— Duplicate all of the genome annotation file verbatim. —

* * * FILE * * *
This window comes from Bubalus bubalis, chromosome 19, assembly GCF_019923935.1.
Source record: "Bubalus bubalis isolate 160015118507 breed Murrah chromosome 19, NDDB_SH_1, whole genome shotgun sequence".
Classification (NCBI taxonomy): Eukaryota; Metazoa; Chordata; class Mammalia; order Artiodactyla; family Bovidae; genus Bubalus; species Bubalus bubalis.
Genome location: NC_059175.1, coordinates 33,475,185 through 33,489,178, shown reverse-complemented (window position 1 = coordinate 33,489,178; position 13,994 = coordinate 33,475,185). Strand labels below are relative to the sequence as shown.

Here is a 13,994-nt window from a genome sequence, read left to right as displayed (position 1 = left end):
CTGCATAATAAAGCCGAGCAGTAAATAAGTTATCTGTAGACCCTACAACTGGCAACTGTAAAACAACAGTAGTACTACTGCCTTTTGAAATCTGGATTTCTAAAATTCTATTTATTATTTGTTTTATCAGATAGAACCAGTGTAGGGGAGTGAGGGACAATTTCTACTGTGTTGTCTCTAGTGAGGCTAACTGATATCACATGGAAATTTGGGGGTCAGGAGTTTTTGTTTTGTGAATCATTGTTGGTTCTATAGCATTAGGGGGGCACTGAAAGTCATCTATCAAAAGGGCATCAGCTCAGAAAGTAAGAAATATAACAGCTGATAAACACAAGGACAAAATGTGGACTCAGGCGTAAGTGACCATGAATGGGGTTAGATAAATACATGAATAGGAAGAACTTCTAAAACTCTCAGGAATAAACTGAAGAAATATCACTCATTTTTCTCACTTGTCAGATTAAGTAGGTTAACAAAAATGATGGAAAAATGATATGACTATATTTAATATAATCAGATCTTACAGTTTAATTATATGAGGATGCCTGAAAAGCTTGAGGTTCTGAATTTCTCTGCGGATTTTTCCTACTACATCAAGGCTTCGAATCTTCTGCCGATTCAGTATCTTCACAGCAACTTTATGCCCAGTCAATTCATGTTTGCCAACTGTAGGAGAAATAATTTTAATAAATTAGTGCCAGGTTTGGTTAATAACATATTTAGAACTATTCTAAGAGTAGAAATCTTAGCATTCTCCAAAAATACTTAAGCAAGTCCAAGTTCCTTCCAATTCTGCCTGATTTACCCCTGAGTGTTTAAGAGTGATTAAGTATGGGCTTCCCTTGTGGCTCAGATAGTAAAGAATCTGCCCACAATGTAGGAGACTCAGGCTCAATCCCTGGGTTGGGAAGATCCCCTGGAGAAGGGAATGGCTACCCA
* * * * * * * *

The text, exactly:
This window comes from Bubalus bubalis, chromosome 19, assembly GCF_019923935.1.
Source record: "Bubalus bubalis isolate 160015118507 breed Murrah chromosome 19, NDDB_SH_1, whole genome shotgun sequence".
Classification (NCBI taxonomy): Eukaryota; Metazoa; Chordata; class Mammalia; order Artiodactyla; family Bovidae; genus Bubalus; species Bubalus bubalis.
Genome location: NC_059175.1, coordinates 33,475,185 through 33,489,178, shown reverse-complemented (window position 1 = coordinate 33,489,178; position 13,994 = coordinate 33,475,185). Strand labels below are relative to the sequence as shown.

Here is a 13,994-nt window from a genome sequence, read left to right as displayed (position 1 = left end):
CTGCATAATAAAGCCGAGCAGTAAATAAGTTATCTGTAGACCCTACAACTGGCAACTGTAAAACAACAGTAGTACTACTGCCTTTTGAAATCTGGATTTCTAAAATTCTATTTATTATTTGTTTTATCAGATAGAACCAGTGTAGGGGAGTGAGGGACAATTTCTACTGTGTTGTCTCTAGTGAGGCTAACTGATATCACATGGAAATTTGGGGGTCAGGAGTTTTTGTTTTGTGAATCATTGTTGGTTCTATAGCATTAGGGGGGCACTGAAAGTCATCTATCAAAAGGGCATCAGCTCAGAAAGTAAGAAATATAACAGCTGATAAACACAAGGACAAAATGTGGACTCAGGCGTAAGTGACCATGAATGGGGTTAGATAAATACATGAATAGGAAGAACTTCTAAAACTCTCAGGAATAAACTGAAGAAATATCACTCATTTTTCTCACTTGTCAGATTAAGTAGGTTAACAAAAATGATGGAAAAATGATATGACTATATTTAATATAATCAGATCTTACAGTTTAATTATATGAGGATGCCTGAAAAGCTTGAGGTTCTGAATTTCTCTGCGGATTTTTCCTACTACATCAAGGCTTCGAATCTTCTGCCGATTCAGTATCTTCACAGCAACTTTATGCCCAGTCAATTCATGTTTGCCAACTGTAGGAGAAATAATTTTAATAAATTAGTGCCAGGTTTGGTTAATAACATATTTAGAACTATTCTAAGAGTAGAAATCTTAGCATTCTCCAAAAATACTTAAGCAAGTCCAAGTTCCTTCCAATTCTGCCTGATTTACCCCTGAGTGTTTAAGAGTGATTAAGTATGGGCTTCCCTTGTGGCTCAGATAGTAAAGAATCTGCCCACAATGTAGGAGACTCAGGCTCAATCCCTGGGTTGGGAAGATCCCCTGGAGAAGGGAATGGCTACCCA